Instead of killing the country’s weaving tradition, the entry of global fast-fashion brands seems to have led a growing number of Filipinos and foreigners to seek out handwoven and hand-embroidered clothes and textiles.
If the recent Likhang Habi Market Fair at Glorietta was any indication, there’s a growing market for these beautiful and labor-intensive products made mostly by various indigenous tribes using locally sourced natural materials like cotton, piña and abaca.
Launched in 2009, the three-day annual textile fair provided a venue for traditional weavers and embroiderers from Luzon, Visayas and Mindanao to showcase their products, touch base with old customers and develop new clientele.
It featured, among others, hand-embroidered dresses and blouses from the T’bolis of South Cotabato, piña-silk caftans and cover-ups from Puerto Princesa, inabel blankets, throws, table runners and stuffed toys from the Ilocos region, and embroidered piña barongs from Kalibo.
“Our clientele has been pretty mixed,” said Kat Regalado of Filip+Inna, a local brand, which markets hand-embroidered clothes by a group of T’boli embroiderers. “We even sell our products to the United States. Compared to fast-fashion brands, most of our products take at least three months to finish. But people are willing to wait because they want to wear something unique and comfortable.”
Descendants of the late Lang Dulay, a famed T’boli weaver of T’nalak fabrics from South Cotabato’s Lake Sebu area, also joined the event.
Cultural immersion Likhang Habi doubled as an occasion for cultural immersion, as guests witnessed actual weaving demonstrations on a makeshift stage conducted by professional weavers from various regions.
“This year, we spent a lot of time traveling all over the country telling weavers to use cotton instead of synthetic materials,” said Maribel Ongpin, chair of Habi, the Philippine Textile Council. “People are looking for and willing to pay a higher price for handwoven products using natural materials.”
Ongpin, a member of Friends of the National Museum, answered the call to organize the country’s first-ever traditional textile body during a regional symposium in Manila in 2009.
Months before the symposium, members of the Indonesian textile society came to Manila looking for their Filipino counterparts. Since there was none, they ended up contacting Friends of the National Museum, which ended up hosting the symposium.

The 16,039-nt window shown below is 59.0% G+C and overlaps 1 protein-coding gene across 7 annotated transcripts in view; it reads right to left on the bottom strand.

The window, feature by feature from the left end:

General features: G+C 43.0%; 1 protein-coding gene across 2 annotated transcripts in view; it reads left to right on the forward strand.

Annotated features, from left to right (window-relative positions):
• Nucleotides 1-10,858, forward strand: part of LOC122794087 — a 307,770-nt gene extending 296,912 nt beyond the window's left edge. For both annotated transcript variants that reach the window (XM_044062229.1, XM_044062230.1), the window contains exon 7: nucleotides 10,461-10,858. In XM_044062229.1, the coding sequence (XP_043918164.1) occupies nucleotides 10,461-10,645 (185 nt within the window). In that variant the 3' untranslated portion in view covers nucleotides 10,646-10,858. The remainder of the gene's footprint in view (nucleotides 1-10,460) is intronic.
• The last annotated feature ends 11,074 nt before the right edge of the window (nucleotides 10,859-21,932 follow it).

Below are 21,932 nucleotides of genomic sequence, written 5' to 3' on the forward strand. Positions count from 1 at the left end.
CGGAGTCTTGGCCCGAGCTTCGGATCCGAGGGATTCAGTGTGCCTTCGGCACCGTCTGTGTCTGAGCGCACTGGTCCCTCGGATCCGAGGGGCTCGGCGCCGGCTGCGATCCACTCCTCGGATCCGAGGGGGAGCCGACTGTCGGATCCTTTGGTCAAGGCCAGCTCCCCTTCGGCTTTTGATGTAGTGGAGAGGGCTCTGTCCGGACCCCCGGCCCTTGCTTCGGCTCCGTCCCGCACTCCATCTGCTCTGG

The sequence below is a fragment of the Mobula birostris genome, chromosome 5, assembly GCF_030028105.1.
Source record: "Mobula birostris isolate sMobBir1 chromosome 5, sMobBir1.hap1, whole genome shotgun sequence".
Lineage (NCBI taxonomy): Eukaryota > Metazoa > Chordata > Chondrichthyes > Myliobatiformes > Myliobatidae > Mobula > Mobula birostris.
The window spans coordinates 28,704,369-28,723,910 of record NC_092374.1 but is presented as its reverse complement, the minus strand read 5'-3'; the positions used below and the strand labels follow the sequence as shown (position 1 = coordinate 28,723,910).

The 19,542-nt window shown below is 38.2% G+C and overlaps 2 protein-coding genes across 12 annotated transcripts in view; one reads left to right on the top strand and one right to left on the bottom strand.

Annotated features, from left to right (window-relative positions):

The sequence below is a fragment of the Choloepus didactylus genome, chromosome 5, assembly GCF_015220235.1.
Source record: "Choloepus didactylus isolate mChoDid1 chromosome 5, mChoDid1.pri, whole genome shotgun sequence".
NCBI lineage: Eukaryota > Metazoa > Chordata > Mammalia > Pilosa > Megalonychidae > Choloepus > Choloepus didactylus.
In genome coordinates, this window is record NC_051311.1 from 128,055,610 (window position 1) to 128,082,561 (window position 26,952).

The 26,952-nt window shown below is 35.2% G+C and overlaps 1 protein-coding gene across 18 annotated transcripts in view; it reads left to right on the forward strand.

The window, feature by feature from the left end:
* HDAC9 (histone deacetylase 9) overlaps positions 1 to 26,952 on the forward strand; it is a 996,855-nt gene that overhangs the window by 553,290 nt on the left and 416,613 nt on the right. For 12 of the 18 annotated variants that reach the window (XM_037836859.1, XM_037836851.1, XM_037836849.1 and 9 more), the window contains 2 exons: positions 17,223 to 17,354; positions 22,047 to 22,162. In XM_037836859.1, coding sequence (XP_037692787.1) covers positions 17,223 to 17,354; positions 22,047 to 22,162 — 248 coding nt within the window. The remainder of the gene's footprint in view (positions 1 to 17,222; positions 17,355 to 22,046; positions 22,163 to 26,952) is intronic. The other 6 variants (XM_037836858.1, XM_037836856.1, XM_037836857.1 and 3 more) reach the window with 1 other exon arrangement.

“We were the nearest thing the Indonesians could find,” said Ongpin. “While we had a traditional textile heritage and thriving industry like them, we didn’t have a textile society or group to represent our indigenous weavers.”
After the symposium, Ongpin also learned that even smaller countries like Laos and Cambodia and even larger but relatively poorer ones like Myanmar and Vietnam had their respective textile societies. Right there and then, she and her friends decided that it was high time for the Philippines to have one.
“We first went around the country and introduced ourselves for people to get to know us,” she said. “We met a few weavers along the way and we encouraged them to join us.”
As soon as they had enough members, Ongpin and her associates at Habi decided to organize the first Likhang Habi Market Fair later that year. Prompted by the fair’s initial success, the council’s membership grew in succeeding years.
Although the annual fair is a “big thing” for weavers, said Ongpin, they don’t have the time to organize one, as these weavers, apart from living in the provinces, also have other jobs to attend to. Some are full time farmers and homemakers who weave on the side.
“As advocates in keeping the textile-weaving tradition alive, we’ve taken it upon ourselves to organize these annual fairs,” she said. “We lease the entire space and then sublease it to them. But we don’t profit from it.”
Apart from giving them a venue to sell their products, the annual fair has given weavers a place to network. It has taught them to price, market and even display their products and to compete.
It has also given consumers, including not a few tourists, easy access to these products. Otherwise, they would have to spend time going to remote areas of the country to buy them.
“If you meet a weaver here and you like her stuff, talk to her directly so you could establish a long-term relationship,” said Ongpin. “And if you see something you like, you better buy it quick. Since many of the items sold here are one-of-a-kind, you might not be able to find them when you come back later.”
Follow the author on Twitter and Instagram @alex_y_vergara